\\ Five jazz (ish) films you must watch
Jazz films have been dominating cinema listings over the last few years. Hit up your friends on a Facebook event for a weekend of films, jazz records, popcorn and whisky.
\\ La La Land
“How are you gonna be a revolutionary if you’re such a traditionalist? You hold onto the past, but jazz is about the future.” – Keith (John Legend) speaking truth in La La Land, the self-knowing musical that’s both current and nostalgic.
Sebastian (Ryan Gosling), a jazz pianist who wants to own a club, meets aspiring actress Mia (Emma Stone). What could have been a cheesy musical romp is actually a very well-written screenplay with a smart script and genuine laugh out loud moments. Expect jazz chat throughout with traditionalist Sebastian getting endearingly nerdy about the live experience. There’s lots of references for vinyl lovers, too. La La Land is from the same director as Whiplash, Damien Chazelle; something tells us the guy likes jazz.
Watch if: you find yourself in heated conversations about traditional vs contemporary jazz.
Drummer Antonio Sanchez dropped one of the most iconic film scores of the twenty teens in Birdman. He composed a score which was almost entirely percussive to create something of a wet dream soundtrack for drum heads.
The music accents the struggles of Riggan Thomson (Michael Keaton), a once highly-esteemed actor who puts all hope of turning his career around on an ambitious Broadway production. Birdman is a black comedy that is almost incomparable to any other American movie released this century.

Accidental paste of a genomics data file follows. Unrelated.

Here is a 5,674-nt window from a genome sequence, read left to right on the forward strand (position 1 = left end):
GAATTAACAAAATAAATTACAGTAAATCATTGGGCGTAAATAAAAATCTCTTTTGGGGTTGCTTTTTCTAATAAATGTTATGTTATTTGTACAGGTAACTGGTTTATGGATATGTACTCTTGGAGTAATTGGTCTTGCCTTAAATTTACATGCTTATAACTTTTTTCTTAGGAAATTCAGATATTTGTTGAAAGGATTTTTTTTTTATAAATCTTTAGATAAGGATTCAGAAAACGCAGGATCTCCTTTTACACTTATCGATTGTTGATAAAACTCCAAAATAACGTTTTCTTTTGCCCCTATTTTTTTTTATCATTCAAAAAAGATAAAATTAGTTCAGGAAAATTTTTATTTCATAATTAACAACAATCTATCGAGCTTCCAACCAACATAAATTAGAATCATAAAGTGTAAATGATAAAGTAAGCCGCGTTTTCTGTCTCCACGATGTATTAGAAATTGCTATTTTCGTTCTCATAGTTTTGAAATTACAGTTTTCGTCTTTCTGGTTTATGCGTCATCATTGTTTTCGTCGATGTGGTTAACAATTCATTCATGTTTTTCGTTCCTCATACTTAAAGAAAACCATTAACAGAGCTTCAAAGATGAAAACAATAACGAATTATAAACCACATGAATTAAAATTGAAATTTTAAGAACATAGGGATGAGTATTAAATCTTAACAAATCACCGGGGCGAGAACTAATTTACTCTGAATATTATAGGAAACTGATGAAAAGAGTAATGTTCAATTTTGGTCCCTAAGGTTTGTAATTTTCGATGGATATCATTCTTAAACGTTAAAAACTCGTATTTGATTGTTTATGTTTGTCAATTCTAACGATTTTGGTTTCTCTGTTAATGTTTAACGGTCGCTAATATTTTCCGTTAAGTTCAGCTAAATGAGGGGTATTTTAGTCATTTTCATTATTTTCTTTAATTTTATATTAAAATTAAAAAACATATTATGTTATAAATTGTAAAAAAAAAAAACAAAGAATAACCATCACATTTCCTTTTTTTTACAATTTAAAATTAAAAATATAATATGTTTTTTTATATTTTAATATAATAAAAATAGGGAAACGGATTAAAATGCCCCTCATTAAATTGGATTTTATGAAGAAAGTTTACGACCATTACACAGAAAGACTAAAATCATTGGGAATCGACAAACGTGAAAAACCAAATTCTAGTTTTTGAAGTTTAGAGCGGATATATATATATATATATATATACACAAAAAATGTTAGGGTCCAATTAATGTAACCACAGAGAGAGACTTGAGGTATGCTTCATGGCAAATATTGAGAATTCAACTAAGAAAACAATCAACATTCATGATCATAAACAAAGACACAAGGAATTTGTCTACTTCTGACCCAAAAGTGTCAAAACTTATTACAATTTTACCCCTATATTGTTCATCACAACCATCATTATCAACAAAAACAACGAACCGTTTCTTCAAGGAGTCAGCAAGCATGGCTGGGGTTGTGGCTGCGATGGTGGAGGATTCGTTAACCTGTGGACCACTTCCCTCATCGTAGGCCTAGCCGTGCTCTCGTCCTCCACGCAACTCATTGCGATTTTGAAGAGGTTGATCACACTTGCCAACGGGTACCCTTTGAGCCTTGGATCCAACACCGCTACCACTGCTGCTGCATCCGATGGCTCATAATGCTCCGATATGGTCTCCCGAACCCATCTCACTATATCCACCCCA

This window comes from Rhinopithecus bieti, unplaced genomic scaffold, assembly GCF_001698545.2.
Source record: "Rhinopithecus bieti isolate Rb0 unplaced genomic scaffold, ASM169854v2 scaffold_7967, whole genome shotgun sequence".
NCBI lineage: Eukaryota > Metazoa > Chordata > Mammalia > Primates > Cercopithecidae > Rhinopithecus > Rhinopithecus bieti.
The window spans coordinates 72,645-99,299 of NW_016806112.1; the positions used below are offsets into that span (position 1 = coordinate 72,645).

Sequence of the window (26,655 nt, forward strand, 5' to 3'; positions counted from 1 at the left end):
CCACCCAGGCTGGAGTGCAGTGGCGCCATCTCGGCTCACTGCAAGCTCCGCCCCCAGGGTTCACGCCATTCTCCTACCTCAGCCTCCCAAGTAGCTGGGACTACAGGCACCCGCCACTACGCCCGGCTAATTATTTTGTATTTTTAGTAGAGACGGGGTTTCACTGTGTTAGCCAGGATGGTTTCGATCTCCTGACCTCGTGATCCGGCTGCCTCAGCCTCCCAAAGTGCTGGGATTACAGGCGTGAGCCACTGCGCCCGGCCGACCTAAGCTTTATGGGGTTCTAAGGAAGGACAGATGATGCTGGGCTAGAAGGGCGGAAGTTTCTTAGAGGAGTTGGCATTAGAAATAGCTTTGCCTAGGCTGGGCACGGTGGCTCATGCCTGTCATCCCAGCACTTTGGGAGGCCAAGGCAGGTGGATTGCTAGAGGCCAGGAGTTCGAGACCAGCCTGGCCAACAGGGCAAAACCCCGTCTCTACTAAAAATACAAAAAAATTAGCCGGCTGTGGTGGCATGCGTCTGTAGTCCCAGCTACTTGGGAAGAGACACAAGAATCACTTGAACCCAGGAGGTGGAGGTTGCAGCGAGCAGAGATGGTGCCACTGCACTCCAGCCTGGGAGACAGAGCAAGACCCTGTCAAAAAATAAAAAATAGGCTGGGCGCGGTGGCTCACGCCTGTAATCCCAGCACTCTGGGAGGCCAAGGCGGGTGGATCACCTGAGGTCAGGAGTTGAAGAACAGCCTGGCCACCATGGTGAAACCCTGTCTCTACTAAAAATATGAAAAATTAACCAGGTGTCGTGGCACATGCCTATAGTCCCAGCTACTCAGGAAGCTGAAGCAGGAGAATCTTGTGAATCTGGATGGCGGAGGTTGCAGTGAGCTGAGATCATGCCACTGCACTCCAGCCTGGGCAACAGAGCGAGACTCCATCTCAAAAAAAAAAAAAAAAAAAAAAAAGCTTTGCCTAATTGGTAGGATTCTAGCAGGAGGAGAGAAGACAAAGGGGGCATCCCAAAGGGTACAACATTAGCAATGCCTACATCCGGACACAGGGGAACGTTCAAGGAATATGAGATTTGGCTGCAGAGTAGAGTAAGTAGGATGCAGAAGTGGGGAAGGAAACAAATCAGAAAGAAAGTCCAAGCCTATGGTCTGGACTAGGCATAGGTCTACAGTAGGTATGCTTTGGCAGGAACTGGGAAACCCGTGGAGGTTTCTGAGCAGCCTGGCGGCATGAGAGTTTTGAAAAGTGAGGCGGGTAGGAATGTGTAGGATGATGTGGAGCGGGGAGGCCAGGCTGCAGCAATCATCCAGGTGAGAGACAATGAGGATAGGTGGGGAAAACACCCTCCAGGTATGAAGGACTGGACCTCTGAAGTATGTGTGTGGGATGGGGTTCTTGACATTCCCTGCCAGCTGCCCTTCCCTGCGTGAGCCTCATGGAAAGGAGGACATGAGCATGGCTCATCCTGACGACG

Watch if: you’re a true film buff, or if you particularly enjoy films for their scores.
\\ The Talented Mr Ripley
Tom Ripley (Matt Damon) is an underachieving, sensitive young man. He meets Mr Greenleaf who tasks him with bringing home his son, writer and musician Dickie Greenleaf (Jude Law), to New York; he’s living a spoilt playboy lifestyle in Italy – on his Daddy’s pay cheques.
Tom immerses himself in Dickie’s interests in order to convince him that they’d met before, enough to befriend him and bring him home to pops. He begins by studying classic jazz records; expect to hear Dizzy Gillespie, Miles Davis and Charlie Parker dotted throughout the soundtrack. He even practices identifying tracks whilst wearing a blindfold, as we all do. There’s a kitsch but loveable scene set in an underground jazz club where Matt Damon and Jude Law hit the mic.
Watch if: you enjoy a brilliant plot (the film is adapted from Patricia Highsmith‘s novel of the same name), and like to geek out over regular jazz references.
Okay, okay; drummers, we know that the bleeding hands scene was a little exaggerated to say the least. But bloody hell, the sentiment was there. The story told via the lens of a college drummer Andrew (Miles Teller) and his intimidating tutor Terence (J.K Simmons) isn’t all that unfamiliar; being pushed to our limits, influenced by someone you despise but equally look up to. It’s a gut-wrenching, immersive film that might make you want to pick up the sticks, despite the blood, sweat and tears.
Watch if: drummers are the musicians you’re drawn to watching at live shows.
\\ Miles Ahead
Carefully note the following; Miles Ahead is not a biopic, but a sensationalised story that portrays a short period of Miles Davis‘ life in the seventies. That doesn’t mean that the movie isn’t based around true events, but some scenes, such as the Hollywood-glossed car chases, should be taken with a pinch of salt.
However, Don Cheadle‘s attention to detail in portraying Miles Davis is razor sharp; that rasp, hip swagger, and blunt take-no-shit attitude are all portrayed to the T. It’s an entertaining film that will make you want to immerse yourself in Miles’ records for days after.
Watch if: you’re curious to learn more about Miles Davis but not too fussed about factual accuracies.
What other jazz (ish) films do you love? Tweet us @jazz_standard.
JS | Tina Edwards